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A visitor for Bear




First edition.
Cambridge, MA : Candlewick Press, 2008.
Physical Description:
1 volume : color illustrations ; 24 x 28 cm
Bear's efforts to keep out visitors to his house are undermined by a very persistent mouse.
Reading Level:
430 Lexile.
Program Information:
Accelerated Reader LG 2.7.

Accelerated Reader AR LG 2.7 0.5 120212.

Reading Counts RC K-2 2.4 1 Quiz: 43134.
Added Author:


Call Number
JP Bec

On Order



Cheery persistence wears down a curmudgeonly bear in a wry comedy of manners that ends in a most unlikely friendship.

Bear is quite sure he doesn't like visitors. He even has a sign. So when a mouse taps on his door one day, Bear tells him to leave. But when Bear goes to the cupboard to get a bowl, there is the mouse -- small and gray and bright-eyed. In this slapstick tale that begs to be read aloud, all Bear wants is to eat his breakfast in peace, but the mouse -- who keeps popping up in the most unexpected places -- just won't go away!

Author Notes

Bonny Becker has degrees in Psychology and in English/Creative Writing.

Bonny's stories come from life. Her books include the Bear and Mouse series, The Magical Ms. Plum, My Brother the Robot, and An Ant's Day Off.

Bonny lives with her husband and 2 children in Washington state.

(Bowker Author Biography)

Reviews 5

School Library Journal Review

PreS-Gr 2-When a friendly mouse knocks at his door, Bear sternly points to the "No Visitors Allowed" sign. Returning to his breakfast preparations, he opens the cupboard only to find the mouse tucked inside a bowl. "Perhaps we could have just a spot of tea," the ever-hopeful guest suggests, but he is again shown the door. Despite boarding the windows shut, stopping up the chimney, and plugging the bathtub drain, the persistent rodent keeps reappearing. Finally Bear admits defeat, "I am undone," and agrees to set out a snack. Much to his surprise, Bear enjoys the company and shares jokes and demonstrates a talent at headstands. The visit prompts him to reconsider his sign: "That's for salesmen. Not for friends." Denton's softly hued watercolor illustrations capture the humorous interplay between the unlikely companions. The fastidious, pot-bellied bear wears a tiny apron while the wee mouse with a big personality peeks out of such unlikely places as an egg carton. The lively repetition and superb pacing make this an ideal choice for storytime.-Linda Ludke, London Public Library, Ontario, Canada (c) Copyright 2010. Library Journals LLC, a wholly owned subsidiary of Media Source, Inc. No redistribution permitted.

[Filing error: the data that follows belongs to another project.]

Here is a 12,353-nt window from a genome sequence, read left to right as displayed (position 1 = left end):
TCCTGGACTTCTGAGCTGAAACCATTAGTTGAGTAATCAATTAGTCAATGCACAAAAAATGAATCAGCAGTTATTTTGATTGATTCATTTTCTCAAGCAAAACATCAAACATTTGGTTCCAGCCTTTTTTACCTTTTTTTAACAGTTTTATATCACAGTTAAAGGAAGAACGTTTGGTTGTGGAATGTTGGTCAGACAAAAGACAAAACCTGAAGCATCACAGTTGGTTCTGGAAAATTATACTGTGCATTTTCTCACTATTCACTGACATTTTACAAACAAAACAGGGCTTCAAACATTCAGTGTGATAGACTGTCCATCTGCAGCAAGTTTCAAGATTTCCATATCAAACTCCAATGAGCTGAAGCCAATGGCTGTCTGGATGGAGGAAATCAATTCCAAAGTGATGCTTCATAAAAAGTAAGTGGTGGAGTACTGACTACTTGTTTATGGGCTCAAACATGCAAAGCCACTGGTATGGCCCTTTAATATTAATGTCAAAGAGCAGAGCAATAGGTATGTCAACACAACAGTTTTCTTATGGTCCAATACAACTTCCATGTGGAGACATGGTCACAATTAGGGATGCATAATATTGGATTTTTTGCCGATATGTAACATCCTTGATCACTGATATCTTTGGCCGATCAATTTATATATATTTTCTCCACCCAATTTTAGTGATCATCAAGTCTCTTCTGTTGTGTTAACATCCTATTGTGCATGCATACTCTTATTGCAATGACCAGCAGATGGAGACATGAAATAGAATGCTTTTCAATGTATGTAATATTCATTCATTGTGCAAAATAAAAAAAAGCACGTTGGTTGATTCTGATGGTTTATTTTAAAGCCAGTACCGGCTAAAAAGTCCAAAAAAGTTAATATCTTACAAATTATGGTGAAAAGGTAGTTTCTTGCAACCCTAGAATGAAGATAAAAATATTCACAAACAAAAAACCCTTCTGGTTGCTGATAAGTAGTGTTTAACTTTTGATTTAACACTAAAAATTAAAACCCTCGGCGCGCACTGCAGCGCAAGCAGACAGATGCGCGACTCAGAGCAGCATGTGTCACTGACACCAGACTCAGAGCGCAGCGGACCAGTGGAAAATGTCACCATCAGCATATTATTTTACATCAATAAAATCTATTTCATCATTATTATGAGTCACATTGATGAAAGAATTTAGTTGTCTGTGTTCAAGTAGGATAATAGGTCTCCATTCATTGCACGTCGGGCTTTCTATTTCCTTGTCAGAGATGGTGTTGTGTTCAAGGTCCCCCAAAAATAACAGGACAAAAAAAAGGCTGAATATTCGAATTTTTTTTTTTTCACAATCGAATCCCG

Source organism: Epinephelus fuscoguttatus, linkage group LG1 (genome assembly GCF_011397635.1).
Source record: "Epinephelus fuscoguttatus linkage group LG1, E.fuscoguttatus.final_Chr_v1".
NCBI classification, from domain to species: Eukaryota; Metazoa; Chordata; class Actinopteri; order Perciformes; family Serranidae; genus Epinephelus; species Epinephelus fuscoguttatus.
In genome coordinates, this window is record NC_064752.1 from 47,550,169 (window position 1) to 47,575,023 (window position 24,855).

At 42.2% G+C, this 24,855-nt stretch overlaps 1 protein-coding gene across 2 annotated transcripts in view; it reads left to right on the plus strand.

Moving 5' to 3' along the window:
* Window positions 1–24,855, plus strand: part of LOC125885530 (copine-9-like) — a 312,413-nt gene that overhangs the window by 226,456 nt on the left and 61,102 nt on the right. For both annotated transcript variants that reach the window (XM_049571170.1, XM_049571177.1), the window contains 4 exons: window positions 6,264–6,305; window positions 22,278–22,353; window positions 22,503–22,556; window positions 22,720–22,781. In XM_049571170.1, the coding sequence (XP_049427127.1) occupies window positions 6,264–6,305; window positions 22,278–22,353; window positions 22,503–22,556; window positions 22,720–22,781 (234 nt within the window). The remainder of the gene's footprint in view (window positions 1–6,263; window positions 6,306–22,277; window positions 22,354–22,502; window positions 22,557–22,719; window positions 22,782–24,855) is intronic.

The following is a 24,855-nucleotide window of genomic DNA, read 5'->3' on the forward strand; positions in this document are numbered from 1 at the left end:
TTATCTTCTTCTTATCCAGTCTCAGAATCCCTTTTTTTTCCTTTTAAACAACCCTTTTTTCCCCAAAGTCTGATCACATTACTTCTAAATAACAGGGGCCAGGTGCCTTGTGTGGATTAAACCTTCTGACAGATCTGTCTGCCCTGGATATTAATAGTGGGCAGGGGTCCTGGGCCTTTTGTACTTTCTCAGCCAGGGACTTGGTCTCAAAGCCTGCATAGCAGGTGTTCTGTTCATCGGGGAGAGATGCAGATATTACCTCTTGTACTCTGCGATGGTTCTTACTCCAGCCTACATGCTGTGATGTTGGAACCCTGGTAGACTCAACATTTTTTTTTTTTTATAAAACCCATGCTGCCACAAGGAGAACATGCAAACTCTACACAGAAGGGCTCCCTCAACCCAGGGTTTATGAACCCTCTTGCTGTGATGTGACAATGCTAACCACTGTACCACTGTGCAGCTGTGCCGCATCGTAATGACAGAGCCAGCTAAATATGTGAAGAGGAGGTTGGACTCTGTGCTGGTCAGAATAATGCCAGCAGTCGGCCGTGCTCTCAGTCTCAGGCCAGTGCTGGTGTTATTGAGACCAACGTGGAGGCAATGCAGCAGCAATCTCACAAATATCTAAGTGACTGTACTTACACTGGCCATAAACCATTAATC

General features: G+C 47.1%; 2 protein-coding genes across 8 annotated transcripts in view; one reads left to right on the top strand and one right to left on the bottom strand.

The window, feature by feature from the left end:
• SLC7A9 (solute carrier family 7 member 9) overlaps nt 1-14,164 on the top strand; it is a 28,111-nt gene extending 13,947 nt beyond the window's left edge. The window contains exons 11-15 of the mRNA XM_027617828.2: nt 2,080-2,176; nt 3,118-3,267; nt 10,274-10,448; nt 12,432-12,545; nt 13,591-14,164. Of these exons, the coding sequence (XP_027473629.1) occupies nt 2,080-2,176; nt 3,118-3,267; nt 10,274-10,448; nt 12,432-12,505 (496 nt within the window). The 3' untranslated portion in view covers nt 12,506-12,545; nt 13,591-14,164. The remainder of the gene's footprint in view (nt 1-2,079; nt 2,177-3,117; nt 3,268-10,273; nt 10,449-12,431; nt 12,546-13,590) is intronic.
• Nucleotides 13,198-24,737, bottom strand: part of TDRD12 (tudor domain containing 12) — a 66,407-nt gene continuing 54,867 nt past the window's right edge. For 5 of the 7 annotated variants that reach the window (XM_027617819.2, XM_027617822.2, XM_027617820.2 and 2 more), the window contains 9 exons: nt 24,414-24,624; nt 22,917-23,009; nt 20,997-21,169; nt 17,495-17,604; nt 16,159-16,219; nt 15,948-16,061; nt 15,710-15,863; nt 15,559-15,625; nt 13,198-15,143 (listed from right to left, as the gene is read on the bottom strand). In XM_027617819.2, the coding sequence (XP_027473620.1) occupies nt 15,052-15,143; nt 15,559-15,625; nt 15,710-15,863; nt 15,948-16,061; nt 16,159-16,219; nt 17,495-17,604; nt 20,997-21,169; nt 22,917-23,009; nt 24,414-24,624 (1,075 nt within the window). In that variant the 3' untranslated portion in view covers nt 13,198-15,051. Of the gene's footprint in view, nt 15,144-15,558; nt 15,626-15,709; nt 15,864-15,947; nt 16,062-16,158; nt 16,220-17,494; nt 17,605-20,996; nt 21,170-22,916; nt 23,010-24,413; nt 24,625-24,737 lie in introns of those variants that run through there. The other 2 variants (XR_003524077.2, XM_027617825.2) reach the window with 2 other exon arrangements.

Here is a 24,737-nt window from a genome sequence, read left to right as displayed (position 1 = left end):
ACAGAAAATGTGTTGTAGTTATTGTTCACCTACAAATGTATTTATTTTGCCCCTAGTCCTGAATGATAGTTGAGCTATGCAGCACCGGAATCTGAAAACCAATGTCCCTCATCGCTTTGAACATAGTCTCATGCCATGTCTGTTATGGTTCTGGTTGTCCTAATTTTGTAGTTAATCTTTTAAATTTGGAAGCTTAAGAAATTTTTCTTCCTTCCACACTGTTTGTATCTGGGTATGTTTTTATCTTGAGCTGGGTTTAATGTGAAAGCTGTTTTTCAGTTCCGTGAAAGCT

Horn Book Review

(Preschool, Primary) "No visitors allowed." The sign on Bear's front door is clear, but one "small and gray and bright-eyed" mouse is undeterred. After Bear refuses to let him in, the mouse begins popping up in Bear's kitchen, and anti-social Bear -- large, round, and intimidating -- throws him out each time. The rhythmic text quickly falls into a pattern: the mouse surprises Bear, Bear gets angry; the mouse politely suggests "a spot of tea" or "a crackling fire"; Bear, growing increasingly desperate, orders the mouse to leave ("BEGONE!"). Denton's warm and inviting illustrations belie Bear's inhospitable behavior, and Becker's energetic narrative encourages listeners to participate in telling the story. Fifty-six pages is long for a picture book, but the story zips briskly along, facilitated by effective page turns and not much text per spread. The mouse's fourth attempt is the charm (or the last straw): when Bear finds the mouse in his teakettle, he breaks down. "I give up...You win. I am undone." As the tension dissipates, the story slows down, forgoing the predictable pattern and making room for something new...like a "most attentive" listener who laughs at Bear's jokes. "No one had ever laughed at Bear's jokes before." At story's end, it's Bear who entreats the mouse to stay for another cup of tea. In the presence of a friend, Bear is transformed; both text and art handle the shift in perspective with aplomb. A surefire storytime hit, A Visitor for Bear won't wear out its welcome. (c) Copyright 2010. The Horn Book, Inc., a wholly owned subsidiary of Media Source, Inc. No redistribution permitted. All rights reserved.